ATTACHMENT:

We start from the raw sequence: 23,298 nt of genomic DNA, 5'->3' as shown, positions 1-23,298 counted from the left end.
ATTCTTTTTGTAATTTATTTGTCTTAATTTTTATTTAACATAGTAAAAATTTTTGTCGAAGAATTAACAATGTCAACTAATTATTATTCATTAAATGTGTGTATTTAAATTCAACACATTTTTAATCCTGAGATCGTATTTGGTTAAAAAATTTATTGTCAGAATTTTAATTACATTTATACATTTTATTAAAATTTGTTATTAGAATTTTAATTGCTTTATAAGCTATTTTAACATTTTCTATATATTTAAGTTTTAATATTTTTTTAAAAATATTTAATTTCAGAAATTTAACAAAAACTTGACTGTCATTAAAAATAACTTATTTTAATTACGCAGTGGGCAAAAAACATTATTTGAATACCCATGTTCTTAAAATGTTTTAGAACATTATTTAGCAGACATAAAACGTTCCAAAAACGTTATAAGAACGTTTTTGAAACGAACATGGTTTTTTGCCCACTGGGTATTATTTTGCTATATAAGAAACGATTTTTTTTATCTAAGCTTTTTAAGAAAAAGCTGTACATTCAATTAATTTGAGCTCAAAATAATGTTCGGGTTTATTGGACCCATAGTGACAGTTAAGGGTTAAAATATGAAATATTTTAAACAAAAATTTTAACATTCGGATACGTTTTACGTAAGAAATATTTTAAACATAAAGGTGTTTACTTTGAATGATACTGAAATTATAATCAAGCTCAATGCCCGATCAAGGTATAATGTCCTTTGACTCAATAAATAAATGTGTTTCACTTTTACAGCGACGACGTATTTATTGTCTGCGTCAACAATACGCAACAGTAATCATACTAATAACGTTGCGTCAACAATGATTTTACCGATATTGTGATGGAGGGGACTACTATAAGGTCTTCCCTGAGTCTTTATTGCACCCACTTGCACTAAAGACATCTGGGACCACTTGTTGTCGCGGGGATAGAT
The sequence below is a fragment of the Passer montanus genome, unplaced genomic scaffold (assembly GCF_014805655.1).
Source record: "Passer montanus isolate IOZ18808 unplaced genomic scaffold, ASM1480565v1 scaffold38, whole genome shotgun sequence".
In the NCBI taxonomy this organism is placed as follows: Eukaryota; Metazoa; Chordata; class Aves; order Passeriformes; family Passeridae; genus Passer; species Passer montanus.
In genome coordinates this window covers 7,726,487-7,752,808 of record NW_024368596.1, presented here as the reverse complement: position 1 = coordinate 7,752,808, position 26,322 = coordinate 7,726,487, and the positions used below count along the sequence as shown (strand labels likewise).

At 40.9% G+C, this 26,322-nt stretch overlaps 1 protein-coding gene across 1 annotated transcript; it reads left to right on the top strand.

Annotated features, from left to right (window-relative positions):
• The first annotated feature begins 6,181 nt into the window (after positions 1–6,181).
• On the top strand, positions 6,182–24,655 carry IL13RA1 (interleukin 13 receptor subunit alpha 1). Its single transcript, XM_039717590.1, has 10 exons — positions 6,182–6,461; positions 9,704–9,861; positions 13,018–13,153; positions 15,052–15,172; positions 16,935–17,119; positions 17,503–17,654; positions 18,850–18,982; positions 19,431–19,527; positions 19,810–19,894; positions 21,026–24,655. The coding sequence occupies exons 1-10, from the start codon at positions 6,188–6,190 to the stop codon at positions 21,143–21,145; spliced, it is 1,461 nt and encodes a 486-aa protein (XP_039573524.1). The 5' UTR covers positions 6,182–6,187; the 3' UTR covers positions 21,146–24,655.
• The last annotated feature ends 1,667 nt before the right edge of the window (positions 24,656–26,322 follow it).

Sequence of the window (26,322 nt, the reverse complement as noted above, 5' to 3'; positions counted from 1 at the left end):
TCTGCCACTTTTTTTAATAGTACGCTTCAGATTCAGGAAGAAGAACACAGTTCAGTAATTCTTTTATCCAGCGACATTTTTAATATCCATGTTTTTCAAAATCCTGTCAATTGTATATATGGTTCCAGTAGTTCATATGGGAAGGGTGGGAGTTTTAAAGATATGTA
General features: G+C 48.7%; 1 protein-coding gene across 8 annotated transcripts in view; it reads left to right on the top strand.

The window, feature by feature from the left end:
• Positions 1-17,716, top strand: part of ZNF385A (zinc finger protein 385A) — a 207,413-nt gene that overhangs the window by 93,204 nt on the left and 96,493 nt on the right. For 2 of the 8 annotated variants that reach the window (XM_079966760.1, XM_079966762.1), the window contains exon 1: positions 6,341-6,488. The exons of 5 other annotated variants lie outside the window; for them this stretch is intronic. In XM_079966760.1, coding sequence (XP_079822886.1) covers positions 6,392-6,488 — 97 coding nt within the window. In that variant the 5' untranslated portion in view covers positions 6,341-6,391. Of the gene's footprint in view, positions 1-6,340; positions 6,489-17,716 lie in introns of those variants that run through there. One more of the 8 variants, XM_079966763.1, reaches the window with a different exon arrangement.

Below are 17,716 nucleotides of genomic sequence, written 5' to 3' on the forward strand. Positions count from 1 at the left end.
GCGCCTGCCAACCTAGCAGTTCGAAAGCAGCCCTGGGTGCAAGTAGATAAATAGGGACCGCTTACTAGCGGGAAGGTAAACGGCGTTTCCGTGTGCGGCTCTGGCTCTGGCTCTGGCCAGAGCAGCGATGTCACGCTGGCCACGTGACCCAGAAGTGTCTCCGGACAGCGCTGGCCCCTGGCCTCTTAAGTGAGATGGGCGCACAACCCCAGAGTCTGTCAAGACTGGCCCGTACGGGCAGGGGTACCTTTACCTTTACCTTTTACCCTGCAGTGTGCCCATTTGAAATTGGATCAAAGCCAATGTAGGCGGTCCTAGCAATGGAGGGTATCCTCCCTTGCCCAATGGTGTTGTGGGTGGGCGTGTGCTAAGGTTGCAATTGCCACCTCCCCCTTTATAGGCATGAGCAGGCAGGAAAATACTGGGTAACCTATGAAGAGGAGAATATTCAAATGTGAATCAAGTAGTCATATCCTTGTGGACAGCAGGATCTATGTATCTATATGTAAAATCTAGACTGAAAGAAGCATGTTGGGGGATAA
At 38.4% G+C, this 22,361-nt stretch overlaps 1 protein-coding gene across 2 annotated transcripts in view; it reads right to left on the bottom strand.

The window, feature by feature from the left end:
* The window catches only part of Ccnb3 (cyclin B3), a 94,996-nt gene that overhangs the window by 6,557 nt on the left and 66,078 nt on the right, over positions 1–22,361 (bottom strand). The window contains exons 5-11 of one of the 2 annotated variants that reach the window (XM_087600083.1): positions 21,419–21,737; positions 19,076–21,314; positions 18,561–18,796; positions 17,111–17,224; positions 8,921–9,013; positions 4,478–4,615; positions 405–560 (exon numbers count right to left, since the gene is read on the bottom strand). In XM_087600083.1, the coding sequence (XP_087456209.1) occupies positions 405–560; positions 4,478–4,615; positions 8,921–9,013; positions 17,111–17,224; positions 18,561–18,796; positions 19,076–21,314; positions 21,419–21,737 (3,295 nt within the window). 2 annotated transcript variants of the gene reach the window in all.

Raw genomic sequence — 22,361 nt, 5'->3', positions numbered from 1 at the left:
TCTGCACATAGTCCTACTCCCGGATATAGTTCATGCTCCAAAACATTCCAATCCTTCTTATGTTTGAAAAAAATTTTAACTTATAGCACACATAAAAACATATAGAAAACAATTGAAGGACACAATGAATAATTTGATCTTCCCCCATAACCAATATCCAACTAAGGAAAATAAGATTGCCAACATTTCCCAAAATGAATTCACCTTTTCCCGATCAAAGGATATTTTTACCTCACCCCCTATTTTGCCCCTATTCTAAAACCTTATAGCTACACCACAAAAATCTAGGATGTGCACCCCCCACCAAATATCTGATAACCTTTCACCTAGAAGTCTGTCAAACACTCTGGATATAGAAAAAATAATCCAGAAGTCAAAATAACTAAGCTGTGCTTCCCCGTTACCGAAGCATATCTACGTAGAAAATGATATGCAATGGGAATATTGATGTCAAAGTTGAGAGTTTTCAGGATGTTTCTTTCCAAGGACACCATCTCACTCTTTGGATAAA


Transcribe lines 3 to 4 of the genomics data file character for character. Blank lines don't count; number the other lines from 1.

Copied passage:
The sequence below is a fragment of the Passer montanus genome, unplaced genomic scaffold (assembly GCF_014805655.1).
Source record: "Passer montanus isolate IOZ18808 unplaced genomic scaffold, ASM1480565v1 scaffold38, whole genome shotgun sequence".